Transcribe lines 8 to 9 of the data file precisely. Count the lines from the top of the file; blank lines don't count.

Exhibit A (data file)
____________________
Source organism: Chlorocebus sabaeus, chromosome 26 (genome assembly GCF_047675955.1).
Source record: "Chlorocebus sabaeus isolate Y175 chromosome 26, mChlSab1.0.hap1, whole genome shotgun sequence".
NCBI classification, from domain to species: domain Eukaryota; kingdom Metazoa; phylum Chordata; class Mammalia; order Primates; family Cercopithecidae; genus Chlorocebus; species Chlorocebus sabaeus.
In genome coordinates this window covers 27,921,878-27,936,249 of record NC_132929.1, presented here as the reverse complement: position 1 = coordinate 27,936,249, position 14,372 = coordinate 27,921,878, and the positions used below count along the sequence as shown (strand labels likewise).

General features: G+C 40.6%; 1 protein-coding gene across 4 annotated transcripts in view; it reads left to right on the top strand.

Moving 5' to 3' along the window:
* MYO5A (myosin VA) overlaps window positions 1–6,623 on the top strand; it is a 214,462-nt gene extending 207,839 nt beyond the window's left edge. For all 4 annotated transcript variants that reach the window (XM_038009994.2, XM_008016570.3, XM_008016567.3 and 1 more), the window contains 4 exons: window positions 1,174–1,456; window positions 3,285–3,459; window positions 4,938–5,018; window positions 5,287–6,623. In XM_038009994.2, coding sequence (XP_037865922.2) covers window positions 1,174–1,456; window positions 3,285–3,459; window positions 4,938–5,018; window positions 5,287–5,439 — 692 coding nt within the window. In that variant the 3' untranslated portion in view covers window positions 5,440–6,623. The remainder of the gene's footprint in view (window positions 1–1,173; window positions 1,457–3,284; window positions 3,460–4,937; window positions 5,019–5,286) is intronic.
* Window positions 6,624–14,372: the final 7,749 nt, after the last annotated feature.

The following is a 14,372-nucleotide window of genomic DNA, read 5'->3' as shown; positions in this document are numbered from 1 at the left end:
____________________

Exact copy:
* Window positions 6,624–14,372: the final 7,749 nt, after the last annotated feature.

The following is a 14,372-nucleotide window of genomic DNA, read 5'->3' as shown; positions in this document are numbered from 1 at the left end: